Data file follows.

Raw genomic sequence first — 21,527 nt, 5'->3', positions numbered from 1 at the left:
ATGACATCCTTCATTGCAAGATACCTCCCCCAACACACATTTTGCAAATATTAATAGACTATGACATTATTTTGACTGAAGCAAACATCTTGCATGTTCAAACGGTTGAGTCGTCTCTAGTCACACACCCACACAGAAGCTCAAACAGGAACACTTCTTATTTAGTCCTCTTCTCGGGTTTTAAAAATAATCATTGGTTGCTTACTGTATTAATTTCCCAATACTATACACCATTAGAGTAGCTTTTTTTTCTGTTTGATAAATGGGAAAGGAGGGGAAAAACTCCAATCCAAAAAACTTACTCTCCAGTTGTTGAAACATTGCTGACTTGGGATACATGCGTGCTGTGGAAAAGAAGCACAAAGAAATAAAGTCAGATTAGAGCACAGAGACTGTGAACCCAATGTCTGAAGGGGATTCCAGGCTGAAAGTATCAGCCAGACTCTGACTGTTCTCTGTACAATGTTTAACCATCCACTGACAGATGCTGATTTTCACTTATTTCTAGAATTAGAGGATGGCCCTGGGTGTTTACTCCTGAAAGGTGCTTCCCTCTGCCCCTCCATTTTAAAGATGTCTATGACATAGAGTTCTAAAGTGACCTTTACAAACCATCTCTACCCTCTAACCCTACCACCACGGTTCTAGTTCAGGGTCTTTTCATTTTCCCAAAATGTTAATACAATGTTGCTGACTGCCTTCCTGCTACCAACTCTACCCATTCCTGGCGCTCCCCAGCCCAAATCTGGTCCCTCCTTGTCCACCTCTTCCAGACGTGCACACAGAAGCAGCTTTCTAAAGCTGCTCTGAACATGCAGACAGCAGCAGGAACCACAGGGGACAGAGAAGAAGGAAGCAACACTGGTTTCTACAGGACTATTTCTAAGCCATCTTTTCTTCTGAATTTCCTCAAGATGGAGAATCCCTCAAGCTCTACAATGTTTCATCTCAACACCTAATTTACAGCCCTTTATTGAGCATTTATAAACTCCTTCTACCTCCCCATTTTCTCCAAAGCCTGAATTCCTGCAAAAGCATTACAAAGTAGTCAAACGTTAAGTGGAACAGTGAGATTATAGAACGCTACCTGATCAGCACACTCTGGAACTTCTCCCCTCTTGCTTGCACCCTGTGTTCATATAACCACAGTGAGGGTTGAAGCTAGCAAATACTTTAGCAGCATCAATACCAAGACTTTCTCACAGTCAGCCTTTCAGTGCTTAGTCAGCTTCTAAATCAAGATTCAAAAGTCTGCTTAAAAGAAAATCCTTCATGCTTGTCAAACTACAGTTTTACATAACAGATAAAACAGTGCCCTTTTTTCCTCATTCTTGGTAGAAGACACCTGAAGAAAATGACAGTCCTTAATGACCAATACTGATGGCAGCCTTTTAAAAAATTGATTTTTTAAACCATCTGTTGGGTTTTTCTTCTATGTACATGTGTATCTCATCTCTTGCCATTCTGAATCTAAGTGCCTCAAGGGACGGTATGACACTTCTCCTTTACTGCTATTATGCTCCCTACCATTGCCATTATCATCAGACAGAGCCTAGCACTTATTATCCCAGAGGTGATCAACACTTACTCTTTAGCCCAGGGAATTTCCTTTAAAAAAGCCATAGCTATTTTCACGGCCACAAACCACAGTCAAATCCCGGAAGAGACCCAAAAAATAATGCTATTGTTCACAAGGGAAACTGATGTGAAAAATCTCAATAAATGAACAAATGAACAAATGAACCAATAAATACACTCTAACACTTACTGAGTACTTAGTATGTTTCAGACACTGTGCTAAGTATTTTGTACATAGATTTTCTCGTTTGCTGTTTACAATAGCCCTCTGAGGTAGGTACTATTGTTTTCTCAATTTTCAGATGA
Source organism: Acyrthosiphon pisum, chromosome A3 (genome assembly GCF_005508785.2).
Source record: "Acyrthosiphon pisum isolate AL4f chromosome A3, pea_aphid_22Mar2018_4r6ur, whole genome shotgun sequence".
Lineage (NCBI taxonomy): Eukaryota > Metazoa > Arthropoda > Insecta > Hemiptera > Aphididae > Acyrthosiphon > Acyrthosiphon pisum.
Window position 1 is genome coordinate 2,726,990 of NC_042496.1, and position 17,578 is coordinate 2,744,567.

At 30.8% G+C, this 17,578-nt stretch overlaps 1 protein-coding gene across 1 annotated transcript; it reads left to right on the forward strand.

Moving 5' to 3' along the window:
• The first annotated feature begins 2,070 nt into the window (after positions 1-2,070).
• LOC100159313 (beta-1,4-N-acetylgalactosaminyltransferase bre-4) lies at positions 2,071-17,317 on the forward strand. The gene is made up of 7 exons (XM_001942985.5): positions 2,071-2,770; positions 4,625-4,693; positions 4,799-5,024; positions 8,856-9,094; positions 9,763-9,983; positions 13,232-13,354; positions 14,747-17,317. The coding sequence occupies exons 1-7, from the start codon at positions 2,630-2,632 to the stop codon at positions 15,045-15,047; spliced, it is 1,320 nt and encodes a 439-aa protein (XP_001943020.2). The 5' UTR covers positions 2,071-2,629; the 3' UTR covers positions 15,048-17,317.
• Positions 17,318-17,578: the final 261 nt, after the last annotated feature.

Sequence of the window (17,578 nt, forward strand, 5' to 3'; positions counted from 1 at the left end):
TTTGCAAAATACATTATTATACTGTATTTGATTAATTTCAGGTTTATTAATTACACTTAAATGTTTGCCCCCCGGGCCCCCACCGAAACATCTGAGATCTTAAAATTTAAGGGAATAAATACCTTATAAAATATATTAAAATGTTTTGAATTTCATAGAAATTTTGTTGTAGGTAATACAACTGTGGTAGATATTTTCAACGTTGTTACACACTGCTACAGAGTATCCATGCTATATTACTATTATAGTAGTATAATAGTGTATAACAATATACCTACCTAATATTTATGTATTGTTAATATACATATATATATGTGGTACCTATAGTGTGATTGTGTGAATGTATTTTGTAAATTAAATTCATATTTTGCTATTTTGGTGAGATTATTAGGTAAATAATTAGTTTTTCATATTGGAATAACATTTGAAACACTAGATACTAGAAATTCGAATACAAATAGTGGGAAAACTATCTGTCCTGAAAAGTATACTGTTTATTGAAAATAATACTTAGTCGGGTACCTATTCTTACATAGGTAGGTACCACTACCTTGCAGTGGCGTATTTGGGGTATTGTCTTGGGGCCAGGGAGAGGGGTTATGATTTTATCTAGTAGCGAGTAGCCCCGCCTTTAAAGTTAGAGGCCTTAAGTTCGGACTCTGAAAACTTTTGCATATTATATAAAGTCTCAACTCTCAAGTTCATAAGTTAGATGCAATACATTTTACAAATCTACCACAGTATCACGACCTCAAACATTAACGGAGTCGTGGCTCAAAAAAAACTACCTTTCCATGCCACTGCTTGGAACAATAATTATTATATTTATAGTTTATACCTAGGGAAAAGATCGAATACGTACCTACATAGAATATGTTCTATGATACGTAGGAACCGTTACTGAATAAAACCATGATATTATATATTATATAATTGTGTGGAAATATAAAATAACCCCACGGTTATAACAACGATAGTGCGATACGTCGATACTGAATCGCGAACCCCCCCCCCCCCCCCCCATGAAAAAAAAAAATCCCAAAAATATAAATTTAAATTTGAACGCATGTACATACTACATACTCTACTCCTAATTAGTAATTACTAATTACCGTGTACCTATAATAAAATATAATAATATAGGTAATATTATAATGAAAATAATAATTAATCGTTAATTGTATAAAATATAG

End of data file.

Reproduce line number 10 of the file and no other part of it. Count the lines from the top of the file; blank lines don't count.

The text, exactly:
• LOC100159313 (beta-1,4-N-acetylgalactosaminyltransferase bre-4) lies at positions 2,071-17,317 on the forward strand. The gene is made up of 7 exons (XM_001942985.5): positions 2,071-2,770; positions 4,625-4,693; positions 4,799-5,024; positions 8,856-9,094; positions 9,763-9,983; positions 13,232-13,354; positions 14,747-17,317. The coding sequence occupies exons 1-7, from the start codon at positions 2,630-2,632 to the stop codon at positions 15,045-15,047; spliced, it is 1,320 nt and encodes a 439-aa protein (XP_001943020.2). The 5' UTR covers positions 2,071-2,629; the 3' UTR covers positions 15,048-17,317.